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AUBURN UNIVERSITY, Ala. — All across Alabama, gardeners are eagerly waiting to see hydrangeas in full bloom. This year’s bloom will be something that gardeners have not witnessed in a few years. Mallory Kelley, an Alabama Cooperative Extension System home grounds regional agent, said it has been two years since the old southern varieties of Hydrangea macrophylla have bloomed with their pink, blue and even purple shades of color. However, these colors will soon return to Alabama landscapes.

“In the South, two years can seem like an eternity for this southern landscape favorite,” Kelley said. “Last March, right before we would have seen tiny flowers start to form, the state had a bitter blast of cold that killed most everyone’s bud material on their Hydrangea macrophylla plants.”

Blue HydrangeaMost bushes died almost completely, all the way down to the ground. However, as temperatures increased into the summer, this tried-and-true southern plant started to grow back from the roots. This year, gardeners will see the flowers form from last year’s growth.

Pruning with a Purpose

To keep your hydrangeas looking great, there are a few key management items, including pruning. Kelley said pruning makes the blooms grow larger and more quickly.

“You could never prune hydrangeas, and they would still flower but at a slower rate, and often times the blooms are much smaller,” Kelley said. “If your hydrangeas are blooming fine this season, you may wonder why pruning is necessary. But in order to have pretty summer blooms, pruning is a necessity.”

Pruning promotes branching and encourages bud production and flowering for the next year. Kelley said hydrangea pruning is a common area of confusion for many gardeners because of the multiple hydrangea varieties that are common in Alabama flowerbeds. Hydrangeas that bloom early in the spring — such as mophead and oakleaf — will need pruning right after they bloom. These will produce new wood through the summer and fall to have buds for next spring.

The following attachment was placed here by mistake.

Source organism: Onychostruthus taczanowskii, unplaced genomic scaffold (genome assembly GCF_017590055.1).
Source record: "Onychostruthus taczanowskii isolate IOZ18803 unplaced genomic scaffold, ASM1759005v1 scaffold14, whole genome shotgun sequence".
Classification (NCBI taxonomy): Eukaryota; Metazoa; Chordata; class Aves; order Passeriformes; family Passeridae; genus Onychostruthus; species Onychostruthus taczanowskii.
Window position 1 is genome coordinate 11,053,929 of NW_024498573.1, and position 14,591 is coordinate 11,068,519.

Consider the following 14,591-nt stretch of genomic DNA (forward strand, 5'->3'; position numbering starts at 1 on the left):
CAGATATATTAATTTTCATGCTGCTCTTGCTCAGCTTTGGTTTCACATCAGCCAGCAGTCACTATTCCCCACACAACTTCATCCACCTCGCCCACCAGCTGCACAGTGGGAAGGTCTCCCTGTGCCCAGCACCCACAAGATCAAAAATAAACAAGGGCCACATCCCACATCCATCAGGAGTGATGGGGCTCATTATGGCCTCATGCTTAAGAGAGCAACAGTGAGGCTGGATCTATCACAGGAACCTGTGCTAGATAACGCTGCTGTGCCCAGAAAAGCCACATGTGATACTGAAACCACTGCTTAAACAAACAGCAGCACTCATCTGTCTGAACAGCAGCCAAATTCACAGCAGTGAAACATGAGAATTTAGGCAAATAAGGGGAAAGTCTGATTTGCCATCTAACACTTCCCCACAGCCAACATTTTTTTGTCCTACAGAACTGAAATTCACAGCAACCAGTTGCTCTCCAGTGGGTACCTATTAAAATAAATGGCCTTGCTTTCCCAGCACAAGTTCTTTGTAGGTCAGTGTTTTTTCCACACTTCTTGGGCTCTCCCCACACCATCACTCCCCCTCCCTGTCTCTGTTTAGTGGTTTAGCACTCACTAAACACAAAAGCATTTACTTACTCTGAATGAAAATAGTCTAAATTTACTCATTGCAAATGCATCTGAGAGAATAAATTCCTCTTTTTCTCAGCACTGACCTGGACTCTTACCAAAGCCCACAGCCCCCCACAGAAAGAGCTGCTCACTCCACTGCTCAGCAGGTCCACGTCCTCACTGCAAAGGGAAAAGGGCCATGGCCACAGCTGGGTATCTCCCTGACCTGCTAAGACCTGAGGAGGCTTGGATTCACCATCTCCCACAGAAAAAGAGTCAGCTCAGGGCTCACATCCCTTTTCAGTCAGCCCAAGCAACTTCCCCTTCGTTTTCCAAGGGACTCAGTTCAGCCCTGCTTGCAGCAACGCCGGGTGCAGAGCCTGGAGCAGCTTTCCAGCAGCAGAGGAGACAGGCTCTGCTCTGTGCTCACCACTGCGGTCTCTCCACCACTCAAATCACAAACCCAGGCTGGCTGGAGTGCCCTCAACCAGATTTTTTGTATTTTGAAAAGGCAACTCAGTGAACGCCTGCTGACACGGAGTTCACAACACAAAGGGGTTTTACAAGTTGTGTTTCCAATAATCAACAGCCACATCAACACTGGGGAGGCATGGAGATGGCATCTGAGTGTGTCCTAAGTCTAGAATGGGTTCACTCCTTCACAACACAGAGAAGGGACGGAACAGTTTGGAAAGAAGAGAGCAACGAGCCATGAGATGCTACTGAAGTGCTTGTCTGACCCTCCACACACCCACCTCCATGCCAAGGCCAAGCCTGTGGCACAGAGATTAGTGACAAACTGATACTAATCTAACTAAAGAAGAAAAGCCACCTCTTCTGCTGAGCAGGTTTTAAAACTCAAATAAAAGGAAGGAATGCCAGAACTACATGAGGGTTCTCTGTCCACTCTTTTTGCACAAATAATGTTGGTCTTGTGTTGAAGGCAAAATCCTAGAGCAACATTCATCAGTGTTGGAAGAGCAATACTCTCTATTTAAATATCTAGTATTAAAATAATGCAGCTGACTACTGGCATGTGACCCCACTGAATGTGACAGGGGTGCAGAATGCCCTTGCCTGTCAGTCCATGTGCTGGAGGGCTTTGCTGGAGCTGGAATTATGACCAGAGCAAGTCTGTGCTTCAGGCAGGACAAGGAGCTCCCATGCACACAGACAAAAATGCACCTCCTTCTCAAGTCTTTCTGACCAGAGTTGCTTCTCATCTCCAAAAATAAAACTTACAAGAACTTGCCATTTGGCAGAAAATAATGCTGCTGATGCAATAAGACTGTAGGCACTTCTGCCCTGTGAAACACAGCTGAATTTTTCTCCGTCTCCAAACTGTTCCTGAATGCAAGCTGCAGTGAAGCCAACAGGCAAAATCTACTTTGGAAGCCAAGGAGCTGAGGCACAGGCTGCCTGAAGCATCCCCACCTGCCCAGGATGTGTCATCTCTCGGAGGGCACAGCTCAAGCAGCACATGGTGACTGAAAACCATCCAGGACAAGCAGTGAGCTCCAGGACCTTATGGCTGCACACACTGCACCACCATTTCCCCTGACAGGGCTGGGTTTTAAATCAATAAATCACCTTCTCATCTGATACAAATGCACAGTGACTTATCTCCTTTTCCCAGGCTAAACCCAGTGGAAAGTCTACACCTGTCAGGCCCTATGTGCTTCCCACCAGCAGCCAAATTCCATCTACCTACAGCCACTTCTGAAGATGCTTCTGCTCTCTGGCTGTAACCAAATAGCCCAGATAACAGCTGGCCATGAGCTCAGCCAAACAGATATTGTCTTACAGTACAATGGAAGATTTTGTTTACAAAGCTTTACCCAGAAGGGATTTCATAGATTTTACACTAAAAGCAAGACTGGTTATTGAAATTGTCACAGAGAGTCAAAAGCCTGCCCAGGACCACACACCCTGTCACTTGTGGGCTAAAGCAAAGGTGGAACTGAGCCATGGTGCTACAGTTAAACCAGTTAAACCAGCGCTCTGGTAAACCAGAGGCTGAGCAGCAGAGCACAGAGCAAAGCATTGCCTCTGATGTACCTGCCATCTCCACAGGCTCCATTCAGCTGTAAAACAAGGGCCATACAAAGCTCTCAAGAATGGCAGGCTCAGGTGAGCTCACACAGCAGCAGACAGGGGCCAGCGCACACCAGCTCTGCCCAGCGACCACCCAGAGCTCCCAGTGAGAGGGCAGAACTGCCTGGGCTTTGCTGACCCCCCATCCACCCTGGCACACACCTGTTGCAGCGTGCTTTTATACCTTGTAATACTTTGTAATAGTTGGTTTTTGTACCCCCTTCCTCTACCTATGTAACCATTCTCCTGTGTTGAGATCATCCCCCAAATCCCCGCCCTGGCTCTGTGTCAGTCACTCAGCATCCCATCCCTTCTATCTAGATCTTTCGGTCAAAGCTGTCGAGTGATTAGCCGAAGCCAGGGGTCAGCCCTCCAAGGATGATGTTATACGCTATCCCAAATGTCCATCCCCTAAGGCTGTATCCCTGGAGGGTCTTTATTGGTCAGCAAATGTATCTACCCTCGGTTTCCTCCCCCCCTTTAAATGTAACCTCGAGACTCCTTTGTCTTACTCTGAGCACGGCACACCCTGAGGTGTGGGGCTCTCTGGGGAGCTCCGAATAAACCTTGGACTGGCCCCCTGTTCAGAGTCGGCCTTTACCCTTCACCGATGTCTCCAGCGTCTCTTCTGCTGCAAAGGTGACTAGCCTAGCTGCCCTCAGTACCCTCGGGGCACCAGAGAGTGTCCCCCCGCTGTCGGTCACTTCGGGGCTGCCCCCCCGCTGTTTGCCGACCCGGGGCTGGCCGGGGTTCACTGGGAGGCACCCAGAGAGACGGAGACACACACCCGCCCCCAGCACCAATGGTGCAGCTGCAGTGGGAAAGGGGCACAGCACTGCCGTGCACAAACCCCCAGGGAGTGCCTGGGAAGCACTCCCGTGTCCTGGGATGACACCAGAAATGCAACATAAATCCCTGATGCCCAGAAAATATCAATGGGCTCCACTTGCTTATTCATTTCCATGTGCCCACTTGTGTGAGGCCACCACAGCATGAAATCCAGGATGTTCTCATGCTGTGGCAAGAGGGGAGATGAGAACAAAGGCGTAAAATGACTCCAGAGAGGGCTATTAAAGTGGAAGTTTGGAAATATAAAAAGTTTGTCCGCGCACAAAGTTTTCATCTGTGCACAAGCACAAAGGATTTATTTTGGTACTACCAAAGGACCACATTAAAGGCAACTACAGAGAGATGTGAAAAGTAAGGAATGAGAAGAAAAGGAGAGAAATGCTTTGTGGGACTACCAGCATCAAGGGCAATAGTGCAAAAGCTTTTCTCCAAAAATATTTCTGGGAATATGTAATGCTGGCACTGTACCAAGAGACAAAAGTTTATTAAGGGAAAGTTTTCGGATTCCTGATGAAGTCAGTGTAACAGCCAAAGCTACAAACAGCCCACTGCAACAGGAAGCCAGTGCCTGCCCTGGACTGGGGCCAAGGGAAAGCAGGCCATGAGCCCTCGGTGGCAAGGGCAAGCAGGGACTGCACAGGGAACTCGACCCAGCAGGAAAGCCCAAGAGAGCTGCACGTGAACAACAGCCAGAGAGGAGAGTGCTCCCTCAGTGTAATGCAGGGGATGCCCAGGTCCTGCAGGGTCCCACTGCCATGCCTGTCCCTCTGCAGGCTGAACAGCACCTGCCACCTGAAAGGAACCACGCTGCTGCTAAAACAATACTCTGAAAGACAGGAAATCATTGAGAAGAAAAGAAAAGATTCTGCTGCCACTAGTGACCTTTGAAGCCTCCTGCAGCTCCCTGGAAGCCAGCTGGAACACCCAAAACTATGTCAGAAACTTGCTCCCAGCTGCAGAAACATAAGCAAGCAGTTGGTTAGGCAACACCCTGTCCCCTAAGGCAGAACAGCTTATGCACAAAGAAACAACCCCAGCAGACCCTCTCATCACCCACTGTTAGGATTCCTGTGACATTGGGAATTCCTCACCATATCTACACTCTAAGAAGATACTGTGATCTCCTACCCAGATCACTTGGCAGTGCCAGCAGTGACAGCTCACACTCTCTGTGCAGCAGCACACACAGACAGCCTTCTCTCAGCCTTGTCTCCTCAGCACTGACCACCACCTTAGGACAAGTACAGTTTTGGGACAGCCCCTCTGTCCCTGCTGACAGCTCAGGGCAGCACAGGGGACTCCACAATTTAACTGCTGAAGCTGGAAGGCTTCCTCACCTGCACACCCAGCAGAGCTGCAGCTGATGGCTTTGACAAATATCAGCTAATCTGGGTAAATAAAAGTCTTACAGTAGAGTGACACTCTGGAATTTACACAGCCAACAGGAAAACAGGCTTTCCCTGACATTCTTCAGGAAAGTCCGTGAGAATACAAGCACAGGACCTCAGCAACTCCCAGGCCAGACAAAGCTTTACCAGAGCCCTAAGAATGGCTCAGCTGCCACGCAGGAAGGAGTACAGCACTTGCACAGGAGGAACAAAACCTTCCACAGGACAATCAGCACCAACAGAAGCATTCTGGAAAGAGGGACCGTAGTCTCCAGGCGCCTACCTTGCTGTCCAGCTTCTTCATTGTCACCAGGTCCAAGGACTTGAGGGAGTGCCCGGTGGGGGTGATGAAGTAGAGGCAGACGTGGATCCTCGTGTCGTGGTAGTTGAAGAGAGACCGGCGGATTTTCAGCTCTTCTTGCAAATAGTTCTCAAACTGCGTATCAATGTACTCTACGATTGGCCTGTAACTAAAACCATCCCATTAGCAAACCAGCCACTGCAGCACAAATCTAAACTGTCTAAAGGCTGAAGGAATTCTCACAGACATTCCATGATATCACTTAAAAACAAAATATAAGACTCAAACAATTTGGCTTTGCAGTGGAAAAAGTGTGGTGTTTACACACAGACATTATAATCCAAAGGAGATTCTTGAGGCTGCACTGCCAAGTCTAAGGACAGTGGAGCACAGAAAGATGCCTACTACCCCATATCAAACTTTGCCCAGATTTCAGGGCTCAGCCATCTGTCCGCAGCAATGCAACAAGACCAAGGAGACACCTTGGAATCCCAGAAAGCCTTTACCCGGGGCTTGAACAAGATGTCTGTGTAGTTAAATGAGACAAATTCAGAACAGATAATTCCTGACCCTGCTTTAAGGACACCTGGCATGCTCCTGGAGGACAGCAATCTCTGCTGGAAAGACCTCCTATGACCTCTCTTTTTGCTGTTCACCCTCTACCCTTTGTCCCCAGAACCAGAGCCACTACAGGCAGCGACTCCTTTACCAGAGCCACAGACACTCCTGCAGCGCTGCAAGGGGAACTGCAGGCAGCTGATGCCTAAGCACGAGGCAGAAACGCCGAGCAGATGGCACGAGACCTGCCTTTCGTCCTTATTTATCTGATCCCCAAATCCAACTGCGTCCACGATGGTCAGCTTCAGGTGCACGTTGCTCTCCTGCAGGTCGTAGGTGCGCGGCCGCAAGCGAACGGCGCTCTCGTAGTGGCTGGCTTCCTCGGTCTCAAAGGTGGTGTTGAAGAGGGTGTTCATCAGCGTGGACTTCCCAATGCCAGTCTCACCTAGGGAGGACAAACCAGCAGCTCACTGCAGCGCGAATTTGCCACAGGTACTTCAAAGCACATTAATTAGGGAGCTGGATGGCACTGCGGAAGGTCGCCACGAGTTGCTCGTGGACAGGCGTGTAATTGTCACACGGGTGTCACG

White Hydrangea“If you wait until winter when they are dormant, you will be pruning away the buds,” Kelley said. “This removes where the flowers would bloom the next spring.”

Hydrangeas that require more sun — such as ‘Limelight’ — will bloom much later. In central Alabama, these hydrangeas typically bloom around July 4. In contrast to the early blooming hydrangeas, prune these hydrangeas in the winter, when they are dormant. After pruning, fertilize the hydrangeas in the spring to further stimulate new growth. Blooms will grow on the plant’s new growth during the spring.

Proper Pruning

To start pruning, Kelley said it is best to remove any dead or diseased material first.

“Sometimes, hydrangeas can get some winter damage to tissue that did not have a chance to harden off before winter temperatures arrived,” Kelley said. “You will need to remove this tissue as well.”

After pruning all the dead material, mophead and oakleaf hydrangeas require no further maintenance until they finish flowering in early summer. Then, prune them back to a manageable size at the branch junctions or simply clip off the spent bloom a few inches below it. If gardeners spot a new forming bud while pruning, make sure to clip just above this bloom.

Pink Hydrangea“It isn’t likely that you will make a huge mistake when pruning hydrangeas,” Kelley said. “Don’t be afraid to prune because it will stimulate new growth and new flowers.”

If the hydrangea seems to be struggling, the issue may be deeper than pruning. The issues could be associated with improper watering, lack of cleanup at the soil level or insufficient morning sun.

When in doubt about the right time to prune, Kelley said to remember it’s safe to prune hydrangeas of any variety immediately after the blooms are spent.

More Information

For more information on hydrangeas, read the Alabama Extension publication “Hydrangeas,” available at www.aces.edu.